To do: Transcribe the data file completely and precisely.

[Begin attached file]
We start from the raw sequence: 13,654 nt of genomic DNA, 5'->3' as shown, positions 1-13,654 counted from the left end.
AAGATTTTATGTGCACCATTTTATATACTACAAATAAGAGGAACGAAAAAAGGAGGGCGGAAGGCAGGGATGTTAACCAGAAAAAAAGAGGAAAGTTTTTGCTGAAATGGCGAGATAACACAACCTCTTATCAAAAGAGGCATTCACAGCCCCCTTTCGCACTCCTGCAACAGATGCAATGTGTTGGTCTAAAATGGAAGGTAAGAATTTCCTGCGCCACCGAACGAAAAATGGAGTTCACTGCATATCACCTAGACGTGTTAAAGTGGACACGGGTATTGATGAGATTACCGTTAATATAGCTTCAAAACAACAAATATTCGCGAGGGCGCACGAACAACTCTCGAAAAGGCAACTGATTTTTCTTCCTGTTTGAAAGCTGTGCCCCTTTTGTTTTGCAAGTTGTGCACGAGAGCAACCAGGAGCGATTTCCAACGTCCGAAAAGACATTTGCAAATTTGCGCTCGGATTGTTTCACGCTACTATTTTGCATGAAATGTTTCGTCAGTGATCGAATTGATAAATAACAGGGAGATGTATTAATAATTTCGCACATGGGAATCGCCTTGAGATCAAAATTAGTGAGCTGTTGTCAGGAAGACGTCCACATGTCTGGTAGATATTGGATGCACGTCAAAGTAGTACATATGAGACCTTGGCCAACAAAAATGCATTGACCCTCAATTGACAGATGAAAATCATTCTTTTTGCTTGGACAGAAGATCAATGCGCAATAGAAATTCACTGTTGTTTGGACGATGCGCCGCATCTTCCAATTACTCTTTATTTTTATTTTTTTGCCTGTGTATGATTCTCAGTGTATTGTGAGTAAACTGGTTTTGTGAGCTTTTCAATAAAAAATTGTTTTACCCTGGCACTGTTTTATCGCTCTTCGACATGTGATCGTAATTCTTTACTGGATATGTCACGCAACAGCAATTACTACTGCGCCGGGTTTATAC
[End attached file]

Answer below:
We start from the raw sequence: 13,654 nt of genomic DNA, 5'->3' as shown, positions 1-13,654 counted from the left end.
AAGATTTTATGTGCACCATTTTATATACTACAAATAAGAGGAACGAAAAAAGGAGGGCGGAAGGCAGGGATGTTAACCAGAAAAAAAGAGGAAAGTTTTTGCTGAAATGGCGAGATAACACAACCTCTTATCAAAAGAGGCATTCACAGCCCCCTTTCGCACTCCTGCAACAGATGCAATGTGTTGGTCTAAAATGGAAGGTAAGAATTTCCTGCGCCACCGAACGAAAAATGGAGTTCACTGCATATCACCTAGACGTGTTAAAGTGGACACGGGTATTGATGAGATTACCGTTAATATAGCTTCAAAACAACAAATATTCGCGAGGGCGCACGAACAACTCTCGAAAAGGCAACTGATTTTTCTTCCTGTTTGAAAGCTGTGCCCCTTTTGTTTTGCAAGTTGTGCACGAGAGCAACCAGGAGCGATTTCCAACGTCCGAAAAGACATTTGCAAATTTGCGCTCGGATTGTTTCACGCTACTATTTTGCATGAAATGTTTCGTCAGTGATCGAATTGATAAATAACAGGGAGATGTATTAATAATTTCGCACATGGGAATCGCCTTGAGATCAAAATTAGTGAGCTGTTGTCAGGAAGACGTCCACATGTCTGGTAGATATTGGATGCACGTCAAAGTAGTACATATGAGACCTTGGCCAACAAAAATGCATTGACCCTCAATTGACAGATGAAAATCATTCTTTTTGCTTGGACAGAAGATCAATGCGCAATAGAAATTCACTGTTGTTTGGACGATGCGCCGCATCTTCCAATTACTCTTTATTTTTATTTTTTTGCCTGTGTATGATTCTCAGTGTATTGTGAGTAAACTGGTTTTGTGAGCTTTTCAATAAAAAATTGTTTTACCCTGGCACTGTTTTATCGCTCTTCGACATGTGATCGTAATTCTTTACTGGATATGTCACGCAACAGCAATTACTACTGCGCCGGGTTTATAC